I would say that I basically failed pyweek. I'm partially talking about the scores, but I think I would be more upset about the scores if I didn't agree with many of them. I made several large mistakes, and I'm sorry to say, most of them I have made before. I am going to print these out and post them in 100pt font on my wall.

  • Unclear vision - I took an idea that has been inside me for a game for years and tried to force it into the theme. This was a mistake for several reasons. First, the idea itself has never been clear. Something that takes years to form is probably not a good candidate for a time limit. Secondly, the idea never had anything to do with robots. Trying to force it into a robot game just looked bad. As a result, my game lacked spirit, and development was slow
  • Technology above means - Halfway through the week, I should have scrapped the code I had been working on and re-scoped the project. The skeletal animation system was a good idea, however it took the entire week to get right. In the future, I plan on having a timeline for anything I do, and a plan B if I can't get something working right. I attempted this for ludumdare, and while my process can still be improved, it worked MUCH better. To not at least attempt some new technology in a compo would be to miss an opportunity, but to sacrifice the game to a tech is just as bad. Attempt the impossible, but know when to move on!
  • Too ambitious - related to the above, but not the same. All in all, I am always too ambitious. I never try to make something simple, I always want to make the complete package. Whether working alone or with my friend, there just isn't a lot of manpower to realize what I can dream up. I think I could do much better if I could dream a bit smaller. Instead, I always manage to express in my games a small slice of what I meant to say, and the result is no one understands what I am going for.

Not to be too hard on myself or anything :) I am just tired of continually making the same mistakes. I think I would find the experience more rewarding and fun if I were less ambitious and not so technology focused.

Now to respond to a few comments!

  • "Seems like it could have used a bit more graphics and gameplay, but I liked the rock'em sock'em feel of it." - Glad someone liked it!
  • "incomplete." - True!
  • "Too hard!" - I get this response often. I usually balance for myself, which may make the games lean a little harder than they should (since I will have the most practice). Still, this feeling isn't unanimous:
  • "This was really well tuned in terms of difficulty - it was exceptionally fun to play and win. Sadly no replay value, but a very worthwhile endeavor." - so I guess it was well balanced for one other player.
  • "bad game ?" - you'll really have to give me more to go on here.
  • "Interesting grpahics style (still there is something missing to be great). Nice idea of making a fight game, but it is a bit too repetitive and movements are too slow to allow the player dodge properly (i.e., you get hit a lot even if you have fast reflexes)" - Graphics were mostly temporary from the beginning that I meant to update. Didn't have the time unfortunately. To dodge you have to hold the duck button down. I can win without getting hit if I am lucky, so there may be a timing issue on your computer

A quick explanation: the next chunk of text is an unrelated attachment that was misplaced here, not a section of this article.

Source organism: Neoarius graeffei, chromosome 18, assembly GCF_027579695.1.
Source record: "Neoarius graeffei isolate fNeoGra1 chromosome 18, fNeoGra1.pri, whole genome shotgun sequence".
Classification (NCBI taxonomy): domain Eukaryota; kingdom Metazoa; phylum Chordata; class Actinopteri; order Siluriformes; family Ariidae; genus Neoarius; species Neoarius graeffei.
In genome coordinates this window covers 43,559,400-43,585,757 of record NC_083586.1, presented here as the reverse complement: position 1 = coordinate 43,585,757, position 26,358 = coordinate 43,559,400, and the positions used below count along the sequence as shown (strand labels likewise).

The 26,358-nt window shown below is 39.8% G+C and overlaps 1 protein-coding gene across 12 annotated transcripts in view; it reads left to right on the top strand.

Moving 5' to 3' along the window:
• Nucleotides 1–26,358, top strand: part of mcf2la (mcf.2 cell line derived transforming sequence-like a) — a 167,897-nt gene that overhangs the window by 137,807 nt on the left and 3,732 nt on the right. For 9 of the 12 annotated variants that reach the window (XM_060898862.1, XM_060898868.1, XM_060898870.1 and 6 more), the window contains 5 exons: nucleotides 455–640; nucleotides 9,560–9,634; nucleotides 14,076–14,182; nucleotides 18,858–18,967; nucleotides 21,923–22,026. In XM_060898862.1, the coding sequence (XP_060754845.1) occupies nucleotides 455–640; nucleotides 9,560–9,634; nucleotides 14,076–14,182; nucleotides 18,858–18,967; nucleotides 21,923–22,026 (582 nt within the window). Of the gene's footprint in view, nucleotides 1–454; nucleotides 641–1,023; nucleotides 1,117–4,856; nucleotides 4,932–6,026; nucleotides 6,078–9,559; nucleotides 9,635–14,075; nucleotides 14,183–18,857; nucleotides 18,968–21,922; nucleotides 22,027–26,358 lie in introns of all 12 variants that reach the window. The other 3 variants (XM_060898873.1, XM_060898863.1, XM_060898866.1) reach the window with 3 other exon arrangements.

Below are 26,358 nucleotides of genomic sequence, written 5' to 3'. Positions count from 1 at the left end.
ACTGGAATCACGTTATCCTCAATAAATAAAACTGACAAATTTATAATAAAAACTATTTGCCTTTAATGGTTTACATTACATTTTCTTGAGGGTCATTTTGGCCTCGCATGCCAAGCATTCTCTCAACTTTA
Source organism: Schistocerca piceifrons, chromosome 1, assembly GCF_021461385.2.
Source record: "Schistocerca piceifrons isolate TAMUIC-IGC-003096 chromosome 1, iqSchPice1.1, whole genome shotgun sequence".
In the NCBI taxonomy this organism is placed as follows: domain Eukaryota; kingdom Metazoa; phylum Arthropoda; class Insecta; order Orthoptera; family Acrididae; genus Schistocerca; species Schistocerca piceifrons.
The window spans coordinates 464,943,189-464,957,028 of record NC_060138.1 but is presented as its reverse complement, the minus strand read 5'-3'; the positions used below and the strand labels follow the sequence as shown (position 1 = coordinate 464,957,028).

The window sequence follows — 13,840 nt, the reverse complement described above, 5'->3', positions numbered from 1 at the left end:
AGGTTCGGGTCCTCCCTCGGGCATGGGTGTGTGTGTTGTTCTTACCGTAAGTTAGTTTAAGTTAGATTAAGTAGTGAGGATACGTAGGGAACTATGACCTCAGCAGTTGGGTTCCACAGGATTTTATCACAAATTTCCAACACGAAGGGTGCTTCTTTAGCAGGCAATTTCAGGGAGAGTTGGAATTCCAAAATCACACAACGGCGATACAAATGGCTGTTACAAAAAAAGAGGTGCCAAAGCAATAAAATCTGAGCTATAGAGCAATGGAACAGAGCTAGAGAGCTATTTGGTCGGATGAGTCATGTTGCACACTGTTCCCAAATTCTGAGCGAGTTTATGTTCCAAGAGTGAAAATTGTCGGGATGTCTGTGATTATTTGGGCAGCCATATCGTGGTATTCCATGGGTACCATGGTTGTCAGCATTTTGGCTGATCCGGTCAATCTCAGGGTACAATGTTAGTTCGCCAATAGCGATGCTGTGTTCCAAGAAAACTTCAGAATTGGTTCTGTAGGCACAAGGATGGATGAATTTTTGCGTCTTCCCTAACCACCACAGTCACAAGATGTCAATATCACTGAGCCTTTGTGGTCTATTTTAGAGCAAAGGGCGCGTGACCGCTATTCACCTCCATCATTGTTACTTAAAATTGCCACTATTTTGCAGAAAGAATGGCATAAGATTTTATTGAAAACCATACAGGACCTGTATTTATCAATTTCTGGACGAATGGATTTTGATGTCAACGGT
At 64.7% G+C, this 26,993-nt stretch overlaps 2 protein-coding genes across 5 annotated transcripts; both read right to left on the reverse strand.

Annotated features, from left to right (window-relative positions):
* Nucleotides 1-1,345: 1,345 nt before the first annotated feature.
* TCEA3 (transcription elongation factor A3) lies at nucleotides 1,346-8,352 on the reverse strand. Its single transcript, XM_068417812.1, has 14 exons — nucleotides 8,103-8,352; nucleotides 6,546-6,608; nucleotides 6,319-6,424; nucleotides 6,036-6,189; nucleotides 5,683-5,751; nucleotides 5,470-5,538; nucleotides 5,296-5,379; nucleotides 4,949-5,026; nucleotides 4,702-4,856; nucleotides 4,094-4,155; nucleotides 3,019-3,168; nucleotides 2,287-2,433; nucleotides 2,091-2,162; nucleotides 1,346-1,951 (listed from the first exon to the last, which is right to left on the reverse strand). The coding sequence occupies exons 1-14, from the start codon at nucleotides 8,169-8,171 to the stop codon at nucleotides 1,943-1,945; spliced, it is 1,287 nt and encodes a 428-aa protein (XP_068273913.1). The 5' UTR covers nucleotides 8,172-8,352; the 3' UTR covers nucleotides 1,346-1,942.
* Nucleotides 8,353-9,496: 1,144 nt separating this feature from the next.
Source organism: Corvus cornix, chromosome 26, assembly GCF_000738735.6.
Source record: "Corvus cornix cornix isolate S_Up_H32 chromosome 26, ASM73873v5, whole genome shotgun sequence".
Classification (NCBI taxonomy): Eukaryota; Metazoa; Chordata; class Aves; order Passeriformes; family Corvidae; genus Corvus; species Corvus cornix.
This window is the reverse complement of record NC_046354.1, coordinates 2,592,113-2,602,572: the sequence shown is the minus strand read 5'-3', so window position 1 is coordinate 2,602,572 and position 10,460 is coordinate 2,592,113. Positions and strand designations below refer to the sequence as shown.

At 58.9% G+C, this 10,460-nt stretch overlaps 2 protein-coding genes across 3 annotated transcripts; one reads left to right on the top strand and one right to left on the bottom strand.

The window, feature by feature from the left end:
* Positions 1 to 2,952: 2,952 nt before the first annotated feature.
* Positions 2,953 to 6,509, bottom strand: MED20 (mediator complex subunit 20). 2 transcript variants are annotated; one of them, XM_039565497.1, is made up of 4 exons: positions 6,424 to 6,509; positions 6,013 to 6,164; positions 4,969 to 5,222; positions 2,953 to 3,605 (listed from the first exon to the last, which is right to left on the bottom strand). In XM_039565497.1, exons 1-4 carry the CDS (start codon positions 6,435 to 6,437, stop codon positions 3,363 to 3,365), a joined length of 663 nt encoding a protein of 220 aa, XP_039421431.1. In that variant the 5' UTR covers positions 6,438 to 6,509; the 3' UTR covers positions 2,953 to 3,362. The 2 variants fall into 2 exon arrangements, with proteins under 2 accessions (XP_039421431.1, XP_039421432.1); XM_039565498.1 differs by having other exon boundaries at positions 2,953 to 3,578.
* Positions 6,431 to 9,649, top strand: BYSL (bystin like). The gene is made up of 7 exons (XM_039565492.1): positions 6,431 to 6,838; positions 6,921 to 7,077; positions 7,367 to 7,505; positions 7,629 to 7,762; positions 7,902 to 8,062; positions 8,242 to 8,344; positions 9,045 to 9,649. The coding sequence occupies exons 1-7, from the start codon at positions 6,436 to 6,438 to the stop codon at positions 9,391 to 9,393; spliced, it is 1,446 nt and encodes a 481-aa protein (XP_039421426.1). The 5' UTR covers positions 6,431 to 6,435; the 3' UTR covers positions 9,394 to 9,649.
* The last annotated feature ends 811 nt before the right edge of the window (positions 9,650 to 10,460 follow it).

• "I'm afraid I could not beat it even once :( But I like the way the robots move." - I think it's safe to say the animation worked, too bad it's all I've got.
  • "The robot looks neat but it doesn't really fit in with the rest of the scene." - Well they are meant to be giant robots that meet on the battlefield. I agree the art was not that good. No comments on the rest of the game?
  • "the skeletal animation was an interesting touch, but this entry didnt have much else going for it. i eventually beat it by tapping nothing but the space bar." - Yep, I didn't realize the game would be so hard for some other people because to me it seems crazy easy.
  • "jajajajajajaja...." - the rogue judge strikes again
  • "hahahaha" - the rogue judge's sidekick
  • "never had it for street-fighter games, and i had to take extra innovation points for not really using the theme." - I'd argue it is innovative in other areas. How does it not use the theme exactly?
  • "Not everyone uses qwerty keyboards, or like to use our left hands for movement, so supporting arrow keys would be nice. Also, being able to hit escape to quit is a good feature." - Noted. Multiple input options are a good thing!
  • "Fun for a while, but got bored fast." - At which point the game was SUPPOSED to hit you with the next cool thing. Oh well.
  • "WASD on my dvorak keyboard (,aoe) kept switching it to a red screen with the robot parts and weird behavior. If you're a dvorak user, switch it to qwerty to get the real gameplay." - Yeah, I hear you. In my ludum dare game I support wasd and arrows. Thanks for pointing this out.
  • "What's going on?" - Not really fair to rate 1/1/1 for not understanding a game. Next time please either ask for help or don't rate. This goes for playing other games as well, not just for me :)
  • "Good attempt, pretty amusing. Love the wacky robot hobble." - Lol. The hobble was the temp animation that was going to be replaced. At least someone enjoyed it.
  • "didnt like it" - I didn't much either.
  • "I liked the animations. The game was too hard, though." - Another too hard? Game balance is a beast.